Google Translate Poems

Everyone suffers from writer’s block at some point, and there are a billion solutions for getting past it. But when someone told me that she runs her poems through Google translate when she gets stuck, I had to try it.

Here’s my original poem:

Halfway through measure seventy-three,
the notes leapt off the pages, bar lines snaking
like ivy around violinists’ arms, sharps chase

woodwinds out of the studio, puncture cellos,
flats pooling in the bells of trumpets,
the theme lost somewhere in the low brass

stranding the movie’s confused protagonist,
still at home in his pajamas, in an impromptu caesura,
watching the rain seep through the sky.

I used Google translate to send it through several languages (English, Arabic, Russian, French, English) and got this:

Halfway measuring mid-seventies
Skipped pages of notes and lines stretching bar
Like ivy around the violin and sharp weapons hunt

Winds workshop cello hole
Apartments to bells pipes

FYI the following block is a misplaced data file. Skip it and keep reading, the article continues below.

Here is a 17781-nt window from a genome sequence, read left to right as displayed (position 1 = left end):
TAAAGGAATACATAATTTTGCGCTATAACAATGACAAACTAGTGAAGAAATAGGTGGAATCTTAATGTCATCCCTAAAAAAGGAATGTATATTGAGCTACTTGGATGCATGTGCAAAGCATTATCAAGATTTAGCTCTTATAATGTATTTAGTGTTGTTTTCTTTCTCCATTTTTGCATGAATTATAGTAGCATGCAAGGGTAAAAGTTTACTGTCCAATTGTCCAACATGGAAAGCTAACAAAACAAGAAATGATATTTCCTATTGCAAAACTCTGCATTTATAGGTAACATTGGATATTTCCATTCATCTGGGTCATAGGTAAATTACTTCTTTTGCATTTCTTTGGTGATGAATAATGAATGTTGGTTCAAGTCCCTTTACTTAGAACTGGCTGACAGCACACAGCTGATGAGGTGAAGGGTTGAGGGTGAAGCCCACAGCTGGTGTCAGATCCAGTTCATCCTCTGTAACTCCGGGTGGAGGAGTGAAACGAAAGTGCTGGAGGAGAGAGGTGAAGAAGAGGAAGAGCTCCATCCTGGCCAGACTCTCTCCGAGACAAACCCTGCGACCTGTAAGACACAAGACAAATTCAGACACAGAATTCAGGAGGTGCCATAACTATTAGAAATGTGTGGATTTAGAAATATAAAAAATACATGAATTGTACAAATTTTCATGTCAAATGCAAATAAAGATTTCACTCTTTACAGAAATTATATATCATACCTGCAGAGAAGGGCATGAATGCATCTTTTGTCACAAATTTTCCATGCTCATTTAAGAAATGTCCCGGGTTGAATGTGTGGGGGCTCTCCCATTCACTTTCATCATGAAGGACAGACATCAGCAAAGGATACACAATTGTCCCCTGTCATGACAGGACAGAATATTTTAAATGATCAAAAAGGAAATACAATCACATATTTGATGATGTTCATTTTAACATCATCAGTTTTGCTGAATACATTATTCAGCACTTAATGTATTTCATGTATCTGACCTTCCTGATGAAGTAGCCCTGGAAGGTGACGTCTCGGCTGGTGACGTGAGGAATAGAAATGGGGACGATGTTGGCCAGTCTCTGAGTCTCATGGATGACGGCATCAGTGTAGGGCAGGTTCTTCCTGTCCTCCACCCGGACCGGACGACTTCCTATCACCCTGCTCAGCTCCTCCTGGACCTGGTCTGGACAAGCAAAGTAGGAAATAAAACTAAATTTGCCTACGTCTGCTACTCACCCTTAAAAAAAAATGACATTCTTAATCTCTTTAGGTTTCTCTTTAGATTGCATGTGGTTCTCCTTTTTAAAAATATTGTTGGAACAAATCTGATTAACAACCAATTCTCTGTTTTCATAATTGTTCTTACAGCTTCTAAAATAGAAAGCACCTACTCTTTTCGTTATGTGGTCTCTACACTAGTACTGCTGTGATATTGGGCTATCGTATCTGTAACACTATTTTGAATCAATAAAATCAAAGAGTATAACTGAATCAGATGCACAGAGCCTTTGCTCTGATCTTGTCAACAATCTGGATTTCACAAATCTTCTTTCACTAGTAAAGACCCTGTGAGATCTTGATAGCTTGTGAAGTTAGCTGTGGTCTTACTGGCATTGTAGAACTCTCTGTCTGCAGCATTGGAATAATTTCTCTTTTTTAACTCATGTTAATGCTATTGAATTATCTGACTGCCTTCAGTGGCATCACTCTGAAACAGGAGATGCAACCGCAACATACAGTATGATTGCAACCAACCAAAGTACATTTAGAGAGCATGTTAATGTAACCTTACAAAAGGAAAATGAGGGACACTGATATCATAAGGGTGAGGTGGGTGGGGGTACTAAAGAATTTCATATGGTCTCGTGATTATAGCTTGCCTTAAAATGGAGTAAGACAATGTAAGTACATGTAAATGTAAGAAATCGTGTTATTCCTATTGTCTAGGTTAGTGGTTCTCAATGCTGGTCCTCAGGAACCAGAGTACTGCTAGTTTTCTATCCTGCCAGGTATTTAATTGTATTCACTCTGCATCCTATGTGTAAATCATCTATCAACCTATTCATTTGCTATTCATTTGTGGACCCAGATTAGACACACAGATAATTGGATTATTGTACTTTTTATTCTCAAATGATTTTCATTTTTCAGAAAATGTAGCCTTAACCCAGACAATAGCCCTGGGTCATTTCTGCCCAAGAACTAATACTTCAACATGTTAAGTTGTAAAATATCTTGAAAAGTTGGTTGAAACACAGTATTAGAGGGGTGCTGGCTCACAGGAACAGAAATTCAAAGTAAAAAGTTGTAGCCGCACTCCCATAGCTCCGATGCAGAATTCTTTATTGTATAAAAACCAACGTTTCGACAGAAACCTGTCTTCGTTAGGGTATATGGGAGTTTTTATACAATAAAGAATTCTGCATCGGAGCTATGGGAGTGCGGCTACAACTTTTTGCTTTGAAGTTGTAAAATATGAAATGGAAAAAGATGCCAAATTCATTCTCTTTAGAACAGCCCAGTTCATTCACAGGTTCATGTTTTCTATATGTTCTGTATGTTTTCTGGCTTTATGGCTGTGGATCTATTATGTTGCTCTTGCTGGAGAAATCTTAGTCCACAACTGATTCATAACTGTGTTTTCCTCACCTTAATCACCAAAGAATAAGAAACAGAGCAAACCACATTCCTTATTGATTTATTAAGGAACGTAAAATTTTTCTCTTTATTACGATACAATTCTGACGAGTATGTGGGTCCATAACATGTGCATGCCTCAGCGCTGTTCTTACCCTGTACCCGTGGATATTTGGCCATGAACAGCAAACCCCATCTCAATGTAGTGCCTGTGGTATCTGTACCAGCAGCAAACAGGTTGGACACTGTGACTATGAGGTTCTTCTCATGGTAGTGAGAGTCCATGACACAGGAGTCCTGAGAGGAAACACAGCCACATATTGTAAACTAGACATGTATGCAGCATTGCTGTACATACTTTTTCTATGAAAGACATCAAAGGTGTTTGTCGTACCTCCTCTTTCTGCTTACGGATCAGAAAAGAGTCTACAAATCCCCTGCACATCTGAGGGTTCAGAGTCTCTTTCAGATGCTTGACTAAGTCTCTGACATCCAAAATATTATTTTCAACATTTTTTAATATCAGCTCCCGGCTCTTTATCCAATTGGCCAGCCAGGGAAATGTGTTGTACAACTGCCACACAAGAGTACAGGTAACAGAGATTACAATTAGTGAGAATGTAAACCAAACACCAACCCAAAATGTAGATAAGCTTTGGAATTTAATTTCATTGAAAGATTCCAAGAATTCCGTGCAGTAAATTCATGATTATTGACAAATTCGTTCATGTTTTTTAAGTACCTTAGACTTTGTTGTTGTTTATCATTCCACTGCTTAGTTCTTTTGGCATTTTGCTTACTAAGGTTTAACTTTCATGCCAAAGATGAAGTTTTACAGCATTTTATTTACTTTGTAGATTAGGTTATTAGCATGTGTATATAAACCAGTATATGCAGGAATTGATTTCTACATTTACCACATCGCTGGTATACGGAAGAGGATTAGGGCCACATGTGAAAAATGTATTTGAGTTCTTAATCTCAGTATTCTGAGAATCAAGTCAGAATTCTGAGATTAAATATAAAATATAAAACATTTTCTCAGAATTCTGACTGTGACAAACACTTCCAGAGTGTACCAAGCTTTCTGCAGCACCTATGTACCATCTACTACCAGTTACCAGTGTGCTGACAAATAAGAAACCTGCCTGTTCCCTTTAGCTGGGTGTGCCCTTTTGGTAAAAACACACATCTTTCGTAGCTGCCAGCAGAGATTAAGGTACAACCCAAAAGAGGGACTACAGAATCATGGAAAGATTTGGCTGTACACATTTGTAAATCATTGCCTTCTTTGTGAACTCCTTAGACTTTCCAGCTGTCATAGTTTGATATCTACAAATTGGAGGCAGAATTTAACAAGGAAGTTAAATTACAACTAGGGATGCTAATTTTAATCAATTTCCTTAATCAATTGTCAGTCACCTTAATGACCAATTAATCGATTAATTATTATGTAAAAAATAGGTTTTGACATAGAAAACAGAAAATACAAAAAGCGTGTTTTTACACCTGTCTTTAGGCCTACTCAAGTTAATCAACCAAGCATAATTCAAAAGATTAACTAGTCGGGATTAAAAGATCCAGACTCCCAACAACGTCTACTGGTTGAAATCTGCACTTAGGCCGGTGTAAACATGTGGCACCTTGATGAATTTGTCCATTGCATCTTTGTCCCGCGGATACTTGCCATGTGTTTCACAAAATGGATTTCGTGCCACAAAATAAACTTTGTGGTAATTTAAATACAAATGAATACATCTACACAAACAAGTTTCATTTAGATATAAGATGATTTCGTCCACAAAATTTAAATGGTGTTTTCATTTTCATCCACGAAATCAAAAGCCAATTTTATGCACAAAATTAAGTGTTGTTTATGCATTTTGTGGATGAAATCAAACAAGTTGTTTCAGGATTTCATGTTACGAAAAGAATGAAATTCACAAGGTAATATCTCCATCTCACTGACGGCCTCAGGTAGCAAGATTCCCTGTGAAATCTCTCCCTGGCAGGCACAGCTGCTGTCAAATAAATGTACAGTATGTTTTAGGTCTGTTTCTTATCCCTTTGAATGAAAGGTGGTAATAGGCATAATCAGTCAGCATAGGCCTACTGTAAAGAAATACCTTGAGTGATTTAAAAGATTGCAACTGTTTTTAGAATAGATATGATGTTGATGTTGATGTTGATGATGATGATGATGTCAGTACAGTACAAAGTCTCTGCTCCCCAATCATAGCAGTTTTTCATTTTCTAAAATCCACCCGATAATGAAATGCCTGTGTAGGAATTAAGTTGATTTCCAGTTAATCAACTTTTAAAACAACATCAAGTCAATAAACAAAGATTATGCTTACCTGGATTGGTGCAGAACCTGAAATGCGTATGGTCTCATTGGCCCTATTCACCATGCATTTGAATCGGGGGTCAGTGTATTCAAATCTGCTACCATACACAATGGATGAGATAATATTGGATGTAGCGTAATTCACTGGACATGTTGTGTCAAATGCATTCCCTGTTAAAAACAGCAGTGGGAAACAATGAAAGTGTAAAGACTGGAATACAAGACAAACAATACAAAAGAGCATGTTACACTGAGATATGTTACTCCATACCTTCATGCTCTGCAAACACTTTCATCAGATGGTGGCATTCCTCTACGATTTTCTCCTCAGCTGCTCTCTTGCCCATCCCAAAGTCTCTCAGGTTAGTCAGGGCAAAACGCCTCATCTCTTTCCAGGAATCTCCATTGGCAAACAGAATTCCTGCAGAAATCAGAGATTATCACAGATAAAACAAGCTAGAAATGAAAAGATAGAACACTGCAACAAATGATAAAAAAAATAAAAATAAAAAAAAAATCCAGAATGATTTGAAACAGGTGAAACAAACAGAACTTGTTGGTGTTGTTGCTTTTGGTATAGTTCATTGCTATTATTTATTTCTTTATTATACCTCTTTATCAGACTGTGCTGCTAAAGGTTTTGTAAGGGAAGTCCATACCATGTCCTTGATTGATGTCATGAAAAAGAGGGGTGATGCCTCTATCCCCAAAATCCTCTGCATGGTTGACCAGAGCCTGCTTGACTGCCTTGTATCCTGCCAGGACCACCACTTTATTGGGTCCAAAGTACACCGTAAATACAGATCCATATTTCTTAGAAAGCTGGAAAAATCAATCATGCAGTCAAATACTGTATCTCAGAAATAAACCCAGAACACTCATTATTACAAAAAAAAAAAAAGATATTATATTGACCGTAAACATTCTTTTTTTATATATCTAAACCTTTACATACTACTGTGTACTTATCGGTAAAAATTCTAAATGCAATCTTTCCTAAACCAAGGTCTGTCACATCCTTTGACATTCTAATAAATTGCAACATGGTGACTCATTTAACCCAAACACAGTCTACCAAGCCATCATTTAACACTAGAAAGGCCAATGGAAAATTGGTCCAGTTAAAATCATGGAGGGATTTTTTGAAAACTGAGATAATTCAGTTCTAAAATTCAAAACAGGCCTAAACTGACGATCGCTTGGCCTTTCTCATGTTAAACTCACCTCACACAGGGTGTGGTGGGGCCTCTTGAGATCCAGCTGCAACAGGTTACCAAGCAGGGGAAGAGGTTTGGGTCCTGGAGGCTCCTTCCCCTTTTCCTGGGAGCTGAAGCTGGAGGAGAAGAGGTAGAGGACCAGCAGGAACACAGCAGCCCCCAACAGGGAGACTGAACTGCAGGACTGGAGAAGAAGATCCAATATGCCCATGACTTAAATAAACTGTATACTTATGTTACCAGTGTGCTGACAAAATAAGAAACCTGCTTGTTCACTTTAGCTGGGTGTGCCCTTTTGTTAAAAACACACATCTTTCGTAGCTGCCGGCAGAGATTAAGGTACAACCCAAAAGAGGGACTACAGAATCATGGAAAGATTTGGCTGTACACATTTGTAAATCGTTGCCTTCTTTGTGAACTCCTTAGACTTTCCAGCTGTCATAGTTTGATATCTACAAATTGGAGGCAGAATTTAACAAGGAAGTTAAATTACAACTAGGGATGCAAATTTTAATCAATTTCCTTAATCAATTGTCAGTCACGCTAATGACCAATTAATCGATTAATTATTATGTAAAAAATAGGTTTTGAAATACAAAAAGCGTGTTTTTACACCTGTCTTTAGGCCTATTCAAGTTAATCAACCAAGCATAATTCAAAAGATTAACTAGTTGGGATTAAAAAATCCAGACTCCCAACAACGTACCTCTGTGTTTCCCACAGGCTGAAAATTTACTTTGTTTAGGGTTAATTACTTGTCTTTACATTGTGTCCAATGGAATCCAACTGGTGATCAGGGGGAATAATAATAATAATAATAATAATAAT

Multi lost somewhere in the low copper

Twist the film’s hero and confused,
However, at home in your pajamas, in an impromptu break
Show rain seeps into the sky.

I was surprised that I actually liked the Google translate ending better. I would never have thought to have rain seep “into” the sky.

Whether you are currently writing poems or you just want to have fun seeing what Shel Silverstein would look like jumbled up, I would encourage you to try this for yourself. You never know what new ways of saying things you can discover.

Want to learn more about Google and poems?


7 thoughts on “Google Translate Poems

  1. Both poems sounded really great, but you’re right; the translated one has a sort of mysterious, vague quality about it that makes it sound like a professional poet (whatever THAT is) wrote it. It’s a neat idea. The rain into the sky thing really highlights how languages work differently, plus not only does it sound cool, but it shows how poet simple inversion is.

  2. Oh my word, this is brilliant. I love this idea. When I’m writing I almost always have open on another tab. But I will definitely be trying this for my poetry as well thinking of new words/phrasing for my papers.

  3. This is great! I definitely enjoyed both poems, but this adds a new dimension without having to strain and stress over which synonyms to use. It is potentially hilarious–I’ve seen what Google Translate does with song lyrics–but definitely a good use of resources.

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